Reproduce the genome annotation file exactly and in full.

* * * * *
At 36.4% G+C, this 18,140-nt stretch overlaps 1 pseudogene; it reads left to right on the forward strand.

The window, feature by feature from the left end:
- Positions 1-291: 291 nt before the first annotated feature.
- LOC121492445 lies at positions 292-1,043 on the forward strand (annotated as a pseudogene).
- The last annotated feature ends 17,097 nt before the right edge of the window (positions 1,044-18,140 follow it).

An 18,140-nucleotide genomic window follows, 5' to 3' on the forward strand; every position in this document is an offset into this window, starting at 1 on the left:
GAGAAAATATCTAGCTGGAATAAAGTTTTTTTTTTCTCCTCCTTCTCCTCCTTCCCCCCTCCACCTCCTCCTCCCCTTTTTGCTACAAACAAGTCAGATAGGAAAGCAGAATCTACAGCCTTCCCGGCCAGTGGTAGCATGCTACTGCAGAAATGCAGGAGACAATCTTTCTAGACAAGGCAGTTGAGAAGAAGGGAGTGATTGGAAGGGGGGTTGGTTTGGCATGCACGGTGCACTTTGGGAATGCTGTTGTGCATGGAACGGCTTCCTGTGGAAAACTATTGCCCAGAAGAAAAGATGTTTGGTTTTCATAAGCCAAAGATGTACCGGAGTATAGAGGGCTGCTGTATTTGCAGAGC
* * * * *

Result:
At 36.4% G+C, this 18,140-nt stretch overlaps 1 pseudogene; it reads left to right on the forward strand.

The window, feature by feature from the left end:
- Positions 1-291: 291 nt before the first annotated feature.
- LOC121492445 lies at positions 292-1,043 on the forward strand (annotated as a pseudogene).
- The last annotated feature ends 17,097 nt before the right edge of the window (positions 1,044-18,140 follow it).

An 18,140-nucleotide genomic window follows, 5' to 3' on the forward strand; every position in this document is an offset into this window, starting at 1 on the left:
GAGAAAATATCTAGCTGGAATAAAGTTTTTTTTTTCTCCTCCTTCTCCTCCTTCCCCCCTCCACCTCCTCCTCCCCTTTTTGCTACAAACAAGTCAGATAGGAAAGCAGAATCTACAGCCTTCCCGGCCAGTGGTAGCATGCTACTGCAGAAATGCAGGAGACAATCTTTCTAGACAAGGCAGTTGAGAAGAAGGGAGTGATTGGAAGGGGGGTTGGTTTGGCATGCACGGTGCACTTTGGGAATGCTGTTGTGCATGGAACGGCTTCCTGTGGAAAACTATTGCCCAGAAGAAAAGATGTTTGGTTTTCATAAGCCAAAGATGTACCGGAGTATAGAGGGCTGCTGTATTTGCAGAGC